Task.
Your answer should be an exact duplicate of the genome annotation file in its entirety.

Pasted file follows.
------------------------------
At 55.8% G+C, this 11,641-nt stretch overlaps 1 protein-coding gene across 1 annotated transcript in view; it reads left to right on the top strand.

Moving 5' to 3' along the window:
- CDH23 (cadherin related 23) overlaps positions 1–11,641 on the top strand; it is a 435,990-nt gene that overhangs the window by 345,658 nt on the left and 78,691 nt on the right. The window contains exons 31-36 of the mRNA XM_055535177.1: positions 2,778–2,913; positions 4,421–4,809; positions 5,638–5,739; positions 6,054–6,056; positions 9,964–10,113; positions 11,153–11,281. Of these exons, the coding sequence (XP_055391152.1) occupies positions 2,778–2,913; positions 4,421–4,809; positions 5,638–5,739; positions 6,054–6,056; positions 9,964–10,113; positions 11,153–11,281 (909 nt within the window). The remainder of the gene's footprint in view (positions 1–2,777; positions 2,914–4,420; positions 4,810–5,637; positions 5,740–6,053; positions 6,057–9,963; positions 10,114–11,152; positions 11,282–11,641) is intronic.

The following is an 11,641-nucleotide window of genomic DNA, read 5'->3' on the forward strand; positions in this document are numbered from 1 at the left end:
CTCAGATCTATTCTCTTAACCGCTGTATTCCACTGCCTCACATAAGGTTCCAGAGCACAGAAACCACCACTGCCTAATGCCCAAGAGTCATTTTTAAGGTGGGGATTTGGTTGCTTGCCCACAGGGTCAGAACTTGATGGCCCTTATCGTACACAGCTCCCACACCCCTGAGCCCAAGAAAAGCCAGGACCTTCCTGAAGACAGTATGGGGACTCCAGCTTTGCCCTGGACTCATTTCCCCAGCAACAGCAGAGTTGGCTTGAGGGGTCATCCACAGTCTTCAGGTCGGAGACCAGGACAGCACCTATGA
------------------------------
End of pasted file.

At 55.8% G+C, this 11,641-nt stretch overlaps 1 protein-coding gene across 1 annotated transcript in view; it reads left to right on the top strand.

Moving 5' to 3' along the window:
- CDH23 (cadherin related 23) overlaps positions 1–11,641 on the top strand; it is a 435,990-nt gene that overhangs the window by 345,658 nt on the left and 78,691 nt on the right. The window contains exons 31-36 of the mRNA XM_055535177.1: positions 2,778–2,913; positions 4,421–4,809; positions 5,638–5,739; positions 6,054–6,056; positions 9,964–10,113; positions 11,153–11,281. Of these exons, the coding sequence (XP_055391152.1) occupies positions 2,778–2,913; positions 4,421–4,809; positions 5,638–5,739; positions 6,054–6,056; positions 9,964–10,113; positions 11,153–11,281 (909 nt within the window). The remainder of the gene's footprint in view (positions 1–2,777; positions 2,914–4,420; positions 4,810–5,637; positions 5,740–6,053; positions 6,057–9,963; positions 10,114–11,152; positions 11,282–11,641) is intronic.

The following is an 11,641-nucleotide window of genomic DNA, read 5'->3' on the forward strand; positions in this document are numbered from 1 at the left end:
CTCAGATCTATTCTCTTAACCGCTGTATTCCACTGCCTCACATAAGGTTCCAGAGCACAGAAACCACCACTGCCTAATGCCCAAGAGTCATTTTTAAGGTGGGGATTTGGTTGCTTGCCCACAGGGTCAGAACTTGATGGCCCTTATCGTACACAGCTCCCACACCCCTGAGCCCAAGAAAAGCCAGGACCTTCCTGAAGACAGTATGGGGACTCCAGCTTTGCCCTGGACTCATTTCCCCAGCAACAGCAGAGTTGGCTTGAGGGGTCATCCACAGTCTTCAGGTCGGAGACCAGGACAGCACCTATGA